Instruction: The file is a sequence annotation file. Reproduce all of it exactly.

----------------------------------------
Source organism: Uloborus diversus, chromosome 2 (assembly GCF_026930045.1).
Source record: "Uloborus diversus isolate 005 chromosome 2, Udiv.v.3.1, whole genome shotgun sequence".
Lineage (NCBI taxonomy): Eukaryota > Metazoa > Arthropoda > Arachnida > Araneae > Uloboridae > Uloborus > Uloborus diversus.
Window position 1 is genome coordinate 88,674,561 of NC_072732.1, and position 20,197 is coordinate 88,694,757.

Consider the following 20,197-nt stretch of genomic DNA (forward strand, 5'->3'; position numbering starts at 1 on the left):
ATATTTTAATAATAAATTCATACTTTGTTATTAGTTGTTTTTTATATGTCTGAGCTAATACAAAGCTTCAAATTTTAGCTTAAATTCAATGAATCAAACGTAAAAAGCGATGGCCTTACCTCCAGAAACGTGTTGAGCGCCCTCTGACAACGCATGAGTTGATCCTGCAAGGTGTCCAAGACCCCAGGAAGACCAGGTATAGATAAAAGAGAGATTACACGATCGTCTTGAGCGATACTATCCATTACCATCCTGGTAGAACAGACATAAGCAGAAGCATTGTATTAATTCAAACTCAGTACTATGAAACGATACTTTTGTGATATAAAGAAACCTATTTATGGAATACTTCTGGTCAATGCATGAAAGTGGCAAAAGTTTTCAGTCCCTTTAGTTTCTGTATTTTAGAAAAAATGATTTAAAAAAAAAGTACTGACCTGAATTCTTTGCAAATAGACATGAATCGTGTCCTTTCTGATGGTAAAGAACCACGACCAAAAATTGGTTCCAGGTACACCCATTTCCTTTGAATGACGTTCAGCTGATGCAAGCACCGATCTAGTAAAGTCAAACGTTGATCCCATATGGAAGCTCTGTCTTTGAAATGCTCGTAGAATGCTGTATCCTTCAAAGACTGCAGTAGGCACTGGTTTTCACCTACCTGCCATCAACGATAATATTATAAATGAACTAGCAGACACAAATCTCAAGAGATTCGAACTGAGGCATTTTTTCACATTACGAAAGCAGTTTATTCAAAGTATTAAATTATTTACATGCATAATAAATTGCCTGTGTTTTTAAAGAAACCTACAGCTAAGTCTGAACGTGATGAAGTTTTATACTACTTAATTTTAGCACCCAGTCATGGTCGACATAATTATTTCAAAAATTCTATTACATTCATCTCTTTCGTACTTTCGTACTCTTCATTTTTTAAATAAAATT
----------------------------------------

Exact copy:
Source organism: Uloborus diversus, chromosome 2 (assembly GCF_026930045.1).
Source record: "Uloborus diversus isolate 005 chromosome 2, Udiv.v.3.1, whole genome shotgun sequence".
Lineage (NCBI taxonomy): Eukaryota > Metazoa > Arthropoda > Arachnida > Araneae > Uloboridae > Uloborus > Uloborus diversus.
Window position 1 is genome coordinate 88,674,561 of NC_072732.1, and position 20,197 is coordinate 88,694,757.

Consider the following 20,197-nt stretch of genomic DNA (forward strand, 5'->3'; position numbering starts at 1 on the left):
ATATTTTAATAATAAATTCATACTTTGTTATTAGTTGTTTTTTATATGTCTGAGCTAATACAAAGCTTCAAATTTTAGCTTAAATTCAATGAATCAAACGTAAAAAGCGATGGCCTTACCTCCAGAAACGTGTTGAGCGCCCTCTGACAACGCATGAGTTGATCCTGCAAGGTGTCCAAGACCCCAGGAAGACCAGGTATAGATAAAAGAGAGATTACACGATCGTCTTGAGCGATACTATCCATTACCATCCTGGTAGAACAGACATAAGCAGAAGCATTGTATTAATTCAAACTCAGTACTATGAAACGATACTTTTGTGATATAAAGAAACCTATTTATGGAATACTTCTGGTCAATGCATGAAAGTGGCAAAAGTTTTCAGTCCCTTTAGTTTCTGTATTTTAGAAAAAATGATTTAAAAAAAAAGTACTGACCTGAATTCTTTGCAAATAGACATGAATCGTGTCCTTTCTGATGGTAAAGAACCACGACCAAAAATTGGTTCCAGGTACACCCATTTCCTTTGAATGACGTTCAGCTGATGCAAGCACCGATCTAGTAAAGTCAAACGTTGATCCCATATGGAAGCTCTGTCTTTGAAATGCTCGTAGAATGCTGTATCCTTCAAAGACTGCAGTAGGCACTGGTTTTCACCTACCTGCCATCAACGATAATATTATAAATGAACTAGCAGACACAAATCTCAAGAGATTCGAACTGAGGCATTTTTTCACATTACGAAAGCAGTTTATTCAAAGTATTAAATTATTTACATGCATAATAAATTGCCTGTGTTTTTAAAGAAACCTACAGCTAAGTCTGAACGTGATGAAGTTTTATACTACTTAATTTTAGCACCCAGTCATGGTCGACATAATTATTTCAAAAATTCTATTACATTCATCTCTTTCGTACTTTCGTACTCTTCATTTTTTAAATAAAATT